The church biscuit: 33. Bakewell biscuits

Bakewell Biscuits (from Biscuit by Miranda Gore Browne: Ebury Press 2012)

Bakewell Biscuits (from Biscuit by Miranda Gore Browne: Ebury Press 2012)

Last week I bought Biscuit by Miranda Gore Browne (Ebury Press 2012). I’ve plumbed the crumby depths of all my existing cookery books and this one looked full of new recipes and and interesting ideas. This is the first recipe I’ve tried and I was a bit surprised at not being given a temperature specifically for a fan oven (is this because recently published cookery books  assume all electric ovens nowadays have fans?).  Anyway, opting for caution, I deducted 10 degrees from the given temperature, deciding I could always cook the biscuits longer. My second problem was that a baking time of 30-35 minutes was definitely too long. I took my biscuits out of the oven after 20 minutes and that was quite long enough. (15 minutes might be better if the biscuits should be chewy as the recipe suggests; at 20 minutes mine were very pleasantly slightly – but not overwhelmingly crunchy). I might email the publisher/author with these points – if I can be bothered – erm, if I have the time. I shall certainly try more recipes in the book as they look enticingly different but from now on I shall be careful about the cooking time.

Notes on Bakewell tart for non English readers:

Bakewell tart is an English dessert almost every detail of which is the subject of dispute. In Bakewell in Derbyshire it is definitely a pudding not a tart and until the C20th it seems to have been more of a custard tart made with candied peel. However, almost anybody you could ask today would insist it is a pastry tart with a layer of jam topped with a sponge made of ground almonds. See this article in the Guardian for bear traps surrounding this cultural confection.


Bakewell biscuits (from Biscuit by Miranda Gore Browne: Ebury Press 2012

Bakewell biscuits (from Biscuit by Miranda Gore Browne: Ebury Press 2012)

Bakewell Biscuits

 Makes 35 biscuits 2 inches/ 5 cm diam.

125 g unsalted butter softened

250 g caster sugar (I use golden)

125 g soft light brown sugar

1/2 – 1 teasp almond extract

1 lightly beaten egg

150 g self-raising flour (sifted)

125 g ground almonds

176 g chopped glacé cherries (I use glacé Morello cherries)

50 g flaked almonds toasted (optional)


100 g icing sugar

1/4 teasp almond extract mixed with a very little water

Preheat oven to 150 degrees C/ 140 degrees C for a fan oven/ Gas Mark 2. Line trays with non-stick baking paper.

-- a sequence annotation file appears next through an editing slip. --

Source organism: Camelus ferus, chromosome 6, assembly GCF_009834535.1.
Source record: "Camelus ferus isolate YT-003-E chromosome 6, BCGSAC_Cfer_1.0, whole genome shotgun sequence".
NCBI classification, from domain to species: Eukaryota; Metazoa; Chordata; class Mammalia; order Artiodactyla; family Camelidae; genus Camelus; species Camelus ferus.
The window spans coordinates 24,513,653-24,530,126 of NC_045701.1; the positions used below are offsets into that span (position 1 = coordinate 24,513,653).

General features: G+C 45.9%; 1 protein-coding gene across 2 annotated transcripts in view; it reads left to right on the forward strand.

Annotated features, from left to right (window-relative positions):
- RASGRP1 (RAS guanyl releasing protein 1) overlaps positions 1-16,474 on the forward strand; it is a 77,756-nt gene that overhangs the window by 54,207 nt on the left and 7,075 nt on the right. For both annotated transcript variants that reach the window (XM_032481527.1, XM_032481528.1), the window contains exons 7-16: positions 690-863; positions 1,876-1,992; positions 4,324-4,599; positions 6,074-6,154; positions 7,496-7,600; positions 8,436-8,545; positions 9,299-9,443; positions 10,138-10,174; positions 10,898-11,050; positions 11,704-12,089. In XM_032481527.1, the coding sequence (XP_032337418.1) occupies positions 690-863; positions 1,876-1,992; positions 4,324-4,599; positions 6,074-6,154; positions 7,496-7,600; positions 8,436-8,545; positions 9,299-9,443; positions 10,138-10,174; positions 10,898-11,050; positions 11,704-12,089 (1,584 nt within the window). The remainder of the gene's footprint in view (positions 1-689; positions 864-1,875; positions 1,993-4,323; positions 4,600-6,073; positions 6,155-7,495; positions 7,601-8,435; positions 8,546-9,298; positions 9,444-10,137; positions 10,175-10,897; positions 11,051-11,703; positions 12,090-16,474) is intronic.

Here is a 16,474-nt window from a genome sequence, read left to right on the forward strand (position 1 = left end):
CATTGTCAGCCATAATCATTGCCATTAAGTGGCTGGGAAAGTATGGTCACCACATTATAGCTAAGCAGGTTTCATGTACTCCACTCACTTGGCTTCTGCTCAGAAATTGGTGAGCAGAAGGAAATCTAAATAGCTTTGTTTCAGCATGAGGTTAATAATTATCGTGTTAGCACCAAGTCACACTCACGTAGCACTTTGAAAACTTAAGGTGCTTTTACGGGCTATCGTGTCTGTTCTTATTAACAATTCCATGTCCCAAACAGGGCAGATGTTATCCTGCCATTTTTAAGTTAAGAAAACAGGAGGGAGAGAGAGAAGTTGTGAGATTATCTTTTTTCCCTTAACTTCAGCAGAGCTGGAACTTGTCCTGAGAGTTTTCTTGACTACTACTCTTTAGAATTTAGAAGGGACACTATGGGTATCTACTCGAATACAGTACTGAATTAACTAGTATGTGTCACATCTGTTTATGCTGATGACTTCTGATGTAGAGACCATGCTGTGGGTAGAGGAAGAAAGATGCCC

Cream together the butter, sugars and almond extract. Beat in the egg. Now add the flour, ground almonds and glacé cherries and mix until a soft dough forms.

Flour your hands and roll the sticky dough into ball the size of a walnut and put on the baking sheet. Gently press to flatten it and sprinkle with the flaked almonds (I didn’t have many so put just one in the middle of the biscuit).

Bake for 15 – 20 minutes until puffy and pale golden. Let cool on the tray for about 5 minutes and then transfer to a wire cooling rack (easiest to do this using a palette knife).

When completely cold, put sheets of greaseproof paper beneath the rack before icing.

For the icing, mix the sugar with the almond extract and a very little water – the mixture should be runny enough for drizzling. Put it in a piping bag, snip of a tiny corner to make a hole and then sig zag over the biscuit. Leave to set.

Verdict: V. good but very sweet.

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  1. Lydia Sage
    Posted June 3, 2014 at 10:24 am | Permalink

    Bakewell biscuits – yum! My Mother made the best Bakewell Tart I remember the lovely almond taste so well. I will try the recipe. I have been making a tiny incursion into biscuit making myself – ginger nuts from an ancient copy of Cranks Cookery Book that I have owned for more than 30 years… They contain black treacle which I am very happy to buy as I love the lettering on the red and black tin and will keep it for pencils or some such use.

    • Mary Addison
      Posted June 3, 2014 at 7:51 pm | Permalink

      Funnily enough, I never really liked the taste of almonds in cooking when I was little; now I can’t get enough of it and the most successful of my biscuits incorporate ground almonds somewhere.

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